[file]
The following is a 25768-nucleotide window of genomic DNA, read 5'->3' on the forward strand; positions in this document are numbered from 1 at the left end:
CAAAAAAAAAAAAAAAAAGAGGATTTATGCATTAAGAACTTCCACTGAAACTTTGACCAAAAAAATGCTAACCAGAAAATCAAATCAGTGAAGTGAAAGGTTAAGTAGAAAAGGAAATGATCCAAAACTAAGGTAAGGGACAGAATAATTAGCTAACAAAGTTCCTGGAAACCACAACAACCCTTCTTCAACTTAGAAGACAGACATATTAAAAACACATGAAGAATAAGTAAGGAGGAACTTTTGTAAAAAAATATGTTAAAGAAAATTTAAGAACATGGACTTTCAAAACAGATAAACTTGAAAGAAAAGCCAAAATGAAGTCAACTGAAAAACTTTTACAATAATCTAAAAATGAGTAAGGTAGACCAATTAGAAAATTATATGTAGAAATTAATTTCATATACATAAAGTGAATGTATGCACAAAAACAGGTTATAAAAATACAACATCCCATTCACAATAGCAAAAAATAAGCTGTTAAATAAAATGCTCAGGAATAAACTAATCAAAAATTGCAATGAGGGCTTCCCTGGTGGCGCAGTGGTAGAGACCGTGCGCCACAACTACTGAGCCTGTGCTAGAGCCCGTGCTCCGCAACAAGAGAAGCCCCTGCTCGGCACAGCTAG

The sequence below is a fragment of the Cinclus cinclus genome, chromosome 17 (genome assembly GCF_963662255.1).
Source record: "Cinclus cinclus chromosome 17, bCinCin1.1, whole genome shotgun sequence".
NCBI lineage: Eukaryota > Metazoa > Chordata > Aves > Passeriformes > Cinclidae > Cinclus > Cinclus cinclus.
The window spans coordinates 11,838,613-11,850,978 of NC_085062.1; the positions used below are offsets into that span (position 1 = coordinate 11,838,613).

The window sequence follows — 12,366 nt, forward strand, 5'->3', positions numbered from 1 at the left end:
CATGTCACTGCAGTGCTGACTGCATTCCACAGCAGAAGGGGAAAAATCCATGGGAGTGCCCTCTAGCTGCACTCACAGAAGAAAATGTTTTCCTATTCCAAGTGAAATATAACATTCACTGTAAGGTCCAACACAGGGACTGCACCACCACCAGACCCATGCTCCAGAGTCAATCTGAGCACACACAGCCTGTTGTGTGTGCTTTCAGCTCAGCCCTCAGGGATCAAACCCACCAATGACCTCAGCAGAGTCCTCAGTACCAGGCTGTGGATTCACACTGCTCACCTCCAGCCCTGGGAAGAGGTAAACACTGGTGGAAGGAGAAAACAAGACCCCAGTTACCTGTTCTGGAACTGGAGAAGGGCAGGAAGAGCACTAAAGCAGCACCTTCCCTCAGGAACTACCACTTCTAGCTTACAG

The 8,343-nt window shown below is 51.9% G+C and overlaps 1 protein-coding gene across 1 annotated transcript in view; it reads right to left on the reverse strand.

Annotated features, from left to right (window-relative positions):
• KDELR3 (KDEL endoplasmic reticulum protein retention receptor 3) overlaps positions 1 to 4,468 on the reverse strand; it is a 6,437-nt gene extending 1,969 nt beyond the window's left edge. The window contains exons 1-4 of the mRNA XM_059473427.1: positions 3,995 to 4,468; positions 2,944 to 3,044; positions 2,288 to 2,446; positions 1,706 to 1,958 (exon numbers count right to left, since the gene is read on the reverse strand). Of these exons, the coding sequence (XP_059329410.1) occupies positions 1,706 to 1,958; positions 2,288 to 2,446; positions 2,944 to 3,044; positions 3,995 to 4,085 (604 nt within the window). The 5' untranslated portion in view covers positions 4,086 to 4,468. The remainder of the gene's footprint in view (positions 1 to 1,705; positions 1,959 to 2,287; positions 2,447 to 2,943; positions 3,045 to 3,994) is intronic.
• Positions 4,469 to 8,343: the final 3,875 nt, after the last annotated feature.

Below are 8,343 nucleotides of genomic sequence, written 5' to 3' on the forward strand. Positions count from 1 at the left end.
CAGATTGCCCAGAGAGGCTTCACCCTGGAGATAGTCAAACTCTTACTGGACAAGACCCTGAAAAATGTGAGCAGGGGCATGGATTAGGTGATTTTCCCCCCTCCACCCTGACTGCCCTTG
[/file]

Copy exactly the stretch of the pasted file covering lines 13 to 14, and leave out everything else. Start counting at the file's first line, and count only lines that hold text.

Below are 8,343 nucleotides of genomic sequence, written 5' to 3' on the forward strand. Positions count from 1 at the left end.
CAGATTGCCCAGAGAGGCTTCACCCTGGAGATAGTCAAACTCTTACTGGACAAGACCCTGAAAAATGTGAGCAGGGGCATGGATTAGGTGATTTTCCCCCCTCCACCCTGACTGCCCTTG